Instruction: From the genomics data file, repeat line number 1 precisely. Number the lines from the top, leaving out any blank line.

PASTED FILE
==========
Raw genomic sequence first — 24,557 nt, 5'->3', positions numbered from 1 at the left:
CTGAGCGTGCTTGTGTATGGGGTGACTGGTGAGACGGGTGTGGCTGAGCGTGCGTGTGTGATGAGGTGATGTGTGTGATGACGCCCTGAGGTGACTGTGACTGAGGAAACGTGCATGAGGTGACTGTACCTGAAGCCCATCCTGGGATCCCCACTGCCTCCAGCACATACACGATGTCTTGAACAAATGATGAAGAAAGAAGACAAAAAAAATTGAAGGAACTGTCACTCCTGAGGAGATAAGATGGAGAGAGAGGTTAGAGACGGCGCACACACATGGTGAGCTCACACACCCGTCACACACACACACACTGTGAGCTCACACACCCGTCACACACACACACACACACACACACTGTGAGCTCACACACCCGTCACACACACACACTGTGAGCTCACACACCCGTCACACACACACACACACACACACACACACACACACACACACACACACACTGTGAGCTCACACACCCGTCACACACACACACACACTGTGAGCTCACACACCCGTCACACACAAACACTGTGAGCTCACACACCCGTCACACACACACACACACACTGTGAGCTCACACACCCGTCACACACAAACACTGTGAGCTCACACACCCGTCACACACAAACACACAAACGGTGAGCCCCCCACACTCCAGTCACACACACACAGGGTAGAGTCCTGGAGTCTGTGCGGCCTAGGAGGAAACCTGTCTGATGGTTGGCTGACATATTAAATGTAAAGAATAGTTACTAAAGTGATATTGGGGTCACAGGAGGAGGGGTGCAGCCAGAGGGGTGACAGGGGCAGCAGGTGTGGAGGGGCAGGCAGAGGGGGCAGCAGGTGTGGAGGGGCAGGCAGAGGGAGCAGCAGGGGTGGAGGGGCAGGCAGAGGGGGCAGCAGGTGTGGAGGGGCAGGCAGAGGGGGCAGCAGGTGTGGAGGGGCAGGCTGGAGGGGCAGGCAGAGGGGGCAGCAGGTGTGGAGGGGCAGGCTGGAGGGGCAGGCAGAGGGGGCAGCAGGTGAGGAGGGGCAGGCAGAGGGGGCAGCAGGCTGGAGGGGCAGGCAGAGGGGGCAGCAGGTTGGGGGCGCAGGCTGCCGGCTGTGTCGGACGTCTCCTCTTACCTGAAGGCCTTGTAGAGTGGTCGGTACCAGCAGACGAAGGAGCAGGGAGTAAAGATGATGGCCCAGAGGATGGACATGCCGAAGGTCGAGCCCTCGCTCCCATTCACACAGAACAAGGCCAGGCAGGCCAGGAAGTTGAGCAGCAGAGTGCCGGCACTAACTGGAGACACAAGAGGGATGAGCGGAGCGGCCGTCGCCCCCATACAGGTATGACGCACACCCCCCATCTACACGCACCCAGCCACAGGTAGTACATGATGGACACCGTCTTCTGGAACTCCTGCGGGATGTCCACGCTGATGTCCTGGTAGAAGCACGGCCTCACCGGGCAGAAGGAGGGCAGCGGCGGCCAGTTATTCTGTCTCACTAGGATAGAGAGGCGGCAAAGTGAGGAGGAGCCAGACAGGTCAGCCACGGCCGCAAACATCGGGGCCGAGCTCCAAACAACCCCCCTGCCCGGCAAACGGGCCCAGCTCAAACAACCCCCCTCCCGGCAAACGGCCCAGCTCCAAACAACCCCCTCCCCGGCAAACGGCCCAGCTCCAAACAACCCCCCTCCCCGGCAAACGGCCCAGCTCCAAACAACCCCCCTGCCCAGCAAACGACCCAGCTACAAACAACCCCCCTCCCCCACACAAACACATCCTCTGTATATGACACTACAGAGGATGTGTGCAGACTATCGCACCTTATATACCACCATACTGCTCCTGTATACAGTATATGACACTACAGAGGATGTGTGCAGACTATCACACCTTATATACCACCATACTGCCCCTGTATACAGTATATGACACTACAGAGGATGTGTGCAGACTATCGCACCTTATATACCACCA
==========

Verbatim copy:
Raw genomic sequence first — 24,557 nt, 5'->3', positions numbered from 1 at the left: